From July 23 – August 1, 2023, the FPC provided foreign journalists from African nations the opportunity to travel to the United States to explore the power of youth civic engagement while highlighting key themes of bilateral engagement from the December 2022 U.S.-Africa Leaders Summit.
July 23: Journalists from African nations arrived in Washington, DC, to participate in the “Leaders of Today and Tomorrow” international reporting tour. The program, organized by the Bureau of Global Public Affairs’ Foreign Press Centers, aimed to explore youth activism and empowerment while highlighting key themes from last fall’s U.S.-Africa Leaders Summit, including good governance, food insecurity, and promotion of tolerance and diversity.
July 24: The inaugural session took place in Washington, DC, and featured a wide-ranging briefing with senior officials from the Bureau of African Affairs. Assistant Secretary Molly Phee, , and Judd Devermont from the National Security Council discussed U.S. policy priorities for Africa, including global health, food security, and commercial diplomacy.
July 25: Journalists were welcomed and briefed by the Chair and Ranking Member of the U.S. House of Representatives Foreign Affairs Committee Subcommittee on Africa. They also met with officials from USAID and received an academic overview of the U.S.-Africa relationship from the Director of the Institute for African Studies at George Washington University. Additionally, they were briefed on the history and impact of the PEPFAR program.
July 26: The reporting tour moved to Memphis, TN, where journalists were welcomed at City Hall and briefed on the Memphis Academy of Civic Engagement, a program dedicated to developing young civic leaders. The group also learned about efforts to address food insecurity from the CEO of the Mid-South Food Bank, which engages youth volunteers to provide 32 million pounds of food annually.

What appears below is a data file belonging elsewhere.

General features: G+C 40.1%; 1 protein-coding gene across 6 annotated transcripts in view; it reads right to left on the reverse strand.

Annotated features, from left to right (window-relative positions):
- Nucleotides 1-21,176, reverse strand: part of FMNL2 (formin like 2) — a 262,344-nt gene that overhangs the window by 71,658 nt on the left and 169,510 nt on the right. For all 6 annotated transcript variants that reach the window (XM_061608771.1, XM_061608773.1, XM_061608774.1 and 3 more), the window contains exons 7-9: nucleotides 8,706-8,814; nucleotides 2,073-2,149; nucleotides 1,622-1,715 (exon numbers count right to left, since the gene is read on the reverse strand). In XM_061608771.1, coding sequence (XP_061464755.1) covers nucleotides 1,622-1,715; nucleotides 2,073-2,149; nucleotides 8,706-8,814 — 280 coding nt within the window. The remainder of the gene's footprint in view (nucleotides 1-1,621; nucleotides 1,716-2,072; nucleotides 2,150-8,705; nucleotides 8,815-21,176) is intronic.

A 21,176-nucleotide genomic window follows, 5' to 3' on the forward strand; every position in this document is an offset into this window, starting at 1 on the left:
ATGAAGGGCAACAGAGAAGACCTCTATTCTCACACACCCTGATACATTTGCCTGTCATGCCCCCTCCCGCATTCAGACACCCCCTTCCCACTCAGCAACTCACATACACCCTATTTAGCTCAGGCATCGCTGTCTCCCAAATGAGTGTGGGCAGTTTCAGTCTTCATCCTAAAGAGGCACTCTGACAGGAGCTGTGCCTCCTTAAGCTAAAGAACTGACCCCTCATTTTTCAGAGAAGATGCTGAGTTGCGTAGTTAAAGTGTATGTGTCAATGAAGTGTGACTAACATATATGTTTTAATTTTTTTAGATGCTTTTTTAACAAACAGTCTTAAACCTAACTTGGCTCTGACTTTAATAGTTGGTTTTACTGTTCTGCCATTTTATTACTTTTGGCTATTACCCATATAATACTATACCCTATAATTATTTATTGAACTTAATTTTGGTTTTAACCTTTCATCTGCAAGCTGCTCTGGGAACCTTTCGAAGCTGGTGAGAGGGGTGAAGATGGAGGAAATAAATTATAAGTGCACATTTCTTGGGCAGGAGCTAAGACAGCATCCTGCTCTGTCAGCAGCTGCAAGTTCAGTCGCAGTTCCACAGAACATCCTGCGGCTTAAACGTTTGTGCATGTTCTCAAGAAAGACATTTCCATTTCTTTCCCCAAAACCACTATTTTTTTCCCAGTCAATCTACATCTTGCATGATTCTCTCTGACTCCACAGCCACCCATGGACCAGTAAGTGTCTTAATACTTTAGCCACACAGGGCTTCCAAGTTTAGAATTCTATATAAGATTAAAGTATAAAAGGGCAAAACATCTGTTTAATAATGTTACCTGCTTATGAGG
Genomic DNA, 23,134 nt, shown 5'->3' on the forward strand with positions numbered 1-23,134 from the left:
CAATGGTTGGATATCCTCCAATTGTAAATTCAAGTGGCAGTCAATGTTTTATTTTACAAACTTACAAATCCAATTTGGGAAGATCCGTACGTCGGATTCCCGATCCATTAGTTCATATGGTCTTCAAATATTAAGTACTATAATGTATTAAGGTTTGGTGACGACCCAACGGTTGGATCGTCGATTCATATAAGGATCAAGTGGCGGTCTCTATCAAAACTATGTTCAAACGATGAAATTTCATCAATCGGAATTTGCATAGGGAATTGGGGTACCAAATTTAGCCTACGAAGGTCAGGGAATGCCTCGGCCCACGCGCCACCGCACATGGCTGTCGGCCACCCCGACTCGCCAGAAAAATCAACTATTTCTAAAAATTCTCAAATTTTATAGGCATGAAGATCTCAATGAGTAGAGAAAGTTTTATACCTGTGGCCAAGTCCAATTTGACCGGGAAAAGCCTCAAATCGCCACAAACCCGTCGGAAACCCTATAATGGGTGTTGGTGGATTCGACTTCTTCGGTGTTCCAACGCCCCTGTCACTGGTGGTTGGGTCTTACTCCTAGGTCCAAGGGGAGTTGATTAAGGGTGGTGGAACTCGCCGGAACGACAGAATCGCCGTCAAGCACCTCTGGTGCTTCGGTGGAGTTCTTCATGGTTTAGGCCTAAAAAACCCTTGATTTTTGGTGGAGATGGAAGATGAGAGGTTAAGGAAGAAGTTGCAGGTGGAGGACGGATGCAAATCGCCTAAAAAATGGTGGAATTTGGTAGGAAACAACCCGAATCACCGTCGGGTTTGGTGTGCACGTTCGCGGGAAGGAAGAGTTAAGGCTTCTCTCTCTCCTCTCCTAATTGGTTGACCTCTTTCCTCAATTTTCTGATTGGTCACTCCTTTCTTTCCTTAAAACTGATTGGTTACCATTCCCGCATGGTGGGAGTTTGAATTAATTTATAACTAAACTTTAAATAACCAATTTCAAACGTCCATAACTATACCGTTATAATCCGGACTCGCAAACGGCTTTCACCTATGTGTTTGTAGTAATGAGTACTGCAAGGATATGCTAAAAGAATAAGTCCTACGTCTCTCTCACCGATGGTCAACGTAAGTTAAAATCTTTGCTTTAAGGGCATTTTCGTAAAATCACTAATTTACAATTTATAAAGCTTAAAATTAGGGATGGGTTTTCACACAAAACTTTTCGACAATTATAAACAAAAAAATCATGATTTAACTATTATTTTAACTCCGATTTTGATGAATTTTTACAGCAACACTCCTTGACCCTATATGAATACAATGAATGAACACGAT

July 27: In Memphis, journalists explored public health training and social activism. They were briefed by doctors leading the University of Tennessee Health Science Center’s Center for Multicultural and Global Health, which focuses on researching health outcomes and promoting equitable access to health interventions. The group also visited the National Civil Rights Museum at the Lorraine Hotel to discuss civil rights movements in the U.S. and Africa.
July 28: The final day in Memphis included interviews with clients of the Mid-South Food Bank at a mobile distribution site and an on-the-record discussion with the Institute for Public Service Reporting at the University of Memphis. The Institute, a professionally staffed newsroom on campus, is dedicated to civic-minded journalism.
July 31: The tour’s third stop in Missoula, Montana, started with a briefing by Mayor Jordan Hess and Soft Landing Missoula’s staff and participating refugees. They discussed promoting entrepreneurship through the United We Eat program for community integration and self-support.
August 1: The tour’s last day in Missoula featured a briefing by Grace Gibson Synder, one of 16 young people who have, with the support of an environmental NGO, sued the state of Montana in a lawsuit Held v. State of Montana. The case seeks to protect the young people’s right to a healthy environment, life, dignity, and freedom. The journalists were also briefed by indigenous scholars and experts at the University of Montana, exploring ways the university community is working to strengthen and empower indigenous voices.
August 2: The tour wrapped up with an off-the-record discussion with FPC staff, reflecting on the journalists’ experiences during the reporting tour and its impact on their professional trajectory and reporting.
Throughout the tour, the journalists focused on highlighting youth civic engagement and empowerment while exploring U.S. priorities in Africa, such as good governance, food insecurity, and promotion of tolerance and diversity. They produced stories to showcase the power of young people in shaping a prosperous and productive future.